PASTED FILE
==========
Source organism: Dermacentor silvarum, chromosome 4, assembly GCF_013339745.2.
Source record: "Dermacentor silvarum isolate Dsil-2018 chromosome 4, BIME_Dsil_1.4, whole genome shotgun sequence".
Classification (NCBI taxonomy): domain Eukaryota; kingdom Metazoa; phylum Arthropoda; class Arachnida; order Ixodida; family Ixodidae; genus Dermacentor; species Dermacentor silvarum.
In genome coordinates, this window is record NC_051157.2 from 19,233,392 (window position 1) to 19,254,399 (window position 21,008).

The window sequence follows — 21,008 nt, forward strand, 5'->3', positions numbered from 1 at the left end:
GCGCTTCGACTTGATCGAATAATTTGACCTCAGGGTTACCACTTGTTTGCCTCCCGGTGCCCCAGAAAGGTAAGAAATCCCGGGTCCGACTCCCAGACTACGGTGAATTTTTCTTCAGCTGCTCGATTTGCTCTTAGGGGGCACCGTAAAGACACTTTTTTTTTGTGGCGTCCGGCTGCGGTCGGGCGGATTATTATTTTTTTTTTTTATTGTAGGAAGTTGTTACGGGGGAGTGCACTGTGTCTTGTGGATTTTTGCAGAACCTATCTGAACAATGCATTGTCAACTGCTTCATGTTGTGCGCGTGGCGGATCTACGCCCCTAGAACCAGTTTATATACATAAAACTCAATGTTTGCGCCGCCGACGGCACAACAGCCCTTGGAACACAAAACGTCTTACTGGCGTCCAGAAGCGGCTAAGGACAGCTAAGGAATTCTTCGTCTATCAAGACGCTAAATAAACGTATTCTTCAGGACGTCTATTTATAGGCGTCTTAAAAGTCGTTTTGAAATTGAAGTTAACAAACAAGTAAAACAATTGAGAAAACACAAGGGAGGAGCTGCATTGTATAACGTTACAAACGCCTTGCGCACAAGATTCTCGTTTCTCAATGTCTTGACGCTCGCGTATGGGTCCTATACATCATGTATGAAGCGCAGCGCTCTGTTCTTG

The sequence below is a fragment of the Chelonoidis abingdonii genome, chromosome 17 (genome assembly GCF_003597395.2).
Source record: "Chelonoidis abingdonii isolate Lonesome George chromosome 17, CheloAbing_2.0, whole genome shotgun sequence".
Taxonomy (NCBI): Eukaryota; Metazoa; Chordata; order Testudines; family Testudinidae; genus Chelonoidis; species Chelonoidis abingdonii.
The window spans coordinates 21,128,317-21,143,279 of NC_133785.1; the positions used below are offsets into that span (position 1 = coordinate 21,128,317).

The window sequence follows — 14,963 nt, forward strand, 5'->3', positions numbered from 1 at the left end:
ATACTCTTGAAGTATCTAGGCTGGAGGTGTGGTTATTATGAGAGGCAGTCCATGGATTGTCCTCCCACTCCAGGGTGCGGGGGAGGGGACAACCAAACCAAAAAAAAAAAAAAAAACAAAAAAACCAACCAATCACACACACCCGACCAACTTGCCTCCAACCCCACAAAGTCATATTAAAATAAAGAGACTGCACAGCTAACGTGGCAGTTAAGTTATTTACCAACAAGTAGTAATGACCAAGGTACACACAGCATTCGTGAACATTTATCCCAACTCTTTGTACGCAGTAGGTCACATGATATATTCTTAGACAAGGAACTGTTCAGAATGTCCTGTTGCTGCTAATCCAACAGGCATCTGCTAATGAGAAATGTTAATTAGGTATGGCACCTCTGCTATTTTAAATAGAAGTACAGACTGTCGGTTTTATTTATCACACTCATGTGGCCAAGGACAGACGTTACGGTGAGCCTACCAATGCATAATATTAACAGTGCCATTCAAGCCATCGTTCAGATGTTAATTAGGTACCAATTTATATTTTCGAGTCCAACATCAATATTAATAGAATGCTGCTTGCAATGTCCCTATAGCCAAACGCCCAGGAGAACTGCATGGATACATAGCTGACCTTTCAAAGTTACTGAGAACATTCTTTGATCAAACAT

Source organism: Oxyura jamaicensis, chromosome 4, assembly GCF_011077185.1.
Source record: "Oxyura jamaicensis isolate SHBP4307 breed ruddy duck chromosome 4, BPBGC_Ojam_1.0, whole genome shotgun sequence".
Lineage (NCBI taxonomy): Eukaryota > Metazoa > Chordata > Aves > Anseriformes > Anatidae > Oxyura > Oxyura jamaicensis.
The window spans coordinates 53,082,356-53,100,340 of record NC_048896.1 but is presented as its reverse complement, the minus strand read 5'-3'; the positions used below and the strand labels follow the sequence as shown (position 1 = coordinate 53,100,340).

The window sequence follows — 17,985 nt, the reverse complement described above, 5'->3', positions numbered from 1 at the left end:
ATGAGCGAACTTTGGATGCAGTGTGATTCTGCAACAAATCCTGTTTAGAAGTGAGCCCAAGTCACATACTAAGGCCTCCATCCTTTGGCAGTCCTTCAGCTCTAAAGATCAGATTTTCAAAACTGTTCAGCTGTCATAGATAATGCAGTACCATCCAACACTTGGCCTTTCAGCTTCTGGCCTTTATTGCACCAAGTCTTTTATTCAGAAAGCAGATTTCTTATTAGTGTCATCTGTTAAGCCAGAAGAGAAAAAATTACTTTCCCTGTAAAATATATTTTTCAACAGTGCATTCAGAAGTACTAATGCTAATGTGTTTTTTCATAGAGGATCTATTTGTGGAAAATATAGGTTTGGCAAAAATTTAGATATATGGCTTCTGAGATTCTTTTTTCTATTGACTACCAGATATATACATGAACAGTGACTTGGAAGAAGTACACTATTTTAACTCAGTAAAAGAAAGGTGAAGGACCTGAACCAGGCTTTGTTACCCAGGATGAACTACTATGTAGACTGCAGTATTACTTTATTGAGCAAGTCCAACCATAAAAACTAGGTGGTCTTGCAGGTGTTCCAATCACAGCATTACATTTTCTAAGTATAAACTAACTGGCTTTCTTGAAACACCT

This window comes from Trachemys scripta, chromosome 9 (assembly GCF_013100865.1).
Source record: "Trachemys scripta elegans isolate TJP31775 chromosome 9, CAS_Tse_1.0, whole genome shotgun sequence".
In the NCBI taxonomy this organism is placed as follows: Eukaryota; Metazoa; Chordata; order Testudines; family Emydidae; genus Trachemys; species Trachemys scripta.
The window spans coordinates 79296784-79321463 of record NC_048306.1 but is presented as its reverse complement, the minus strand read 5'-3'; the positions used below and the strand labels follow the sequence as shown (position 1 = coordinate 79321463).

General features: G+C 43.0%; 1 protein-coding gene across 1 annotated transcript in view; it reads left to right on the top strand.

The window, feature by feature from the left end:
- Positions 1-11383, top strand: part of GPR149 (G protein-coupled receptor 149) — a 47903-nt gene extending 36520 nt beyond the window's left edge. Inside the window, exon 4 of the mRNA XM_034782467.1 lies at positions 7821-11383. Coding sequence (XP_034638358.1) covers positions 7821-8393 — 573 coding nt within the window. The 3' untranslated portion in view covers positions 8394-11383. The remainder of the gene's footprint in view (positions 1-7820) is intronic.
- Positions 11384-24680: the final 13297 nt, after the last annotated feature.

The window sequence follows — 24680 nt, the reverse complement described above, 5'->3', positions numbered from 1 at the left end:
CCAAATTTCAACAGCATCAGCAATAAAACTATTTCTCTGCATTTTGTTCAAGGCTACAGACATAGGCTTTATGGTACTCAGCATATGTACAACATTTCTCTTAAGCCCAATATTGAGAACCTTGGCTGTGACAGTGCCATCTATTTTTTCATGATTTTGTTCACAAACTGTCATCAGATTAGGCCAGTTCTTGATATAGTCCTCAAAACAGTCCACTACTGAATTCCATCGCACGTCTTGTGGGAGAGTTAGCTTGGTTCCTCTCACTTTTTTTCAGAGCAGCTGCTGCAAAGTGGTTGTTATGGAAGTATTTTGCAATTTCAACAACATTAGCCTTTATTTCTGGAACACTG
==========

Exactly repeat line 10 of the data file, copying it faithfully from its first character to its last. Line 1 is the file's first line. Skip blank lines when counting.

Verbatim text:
The window spans coordinates 21,128,317-21,143,279 of NC_133785.1; the positions used below are offsets into that span (position 1 = coordinate 21,128,317).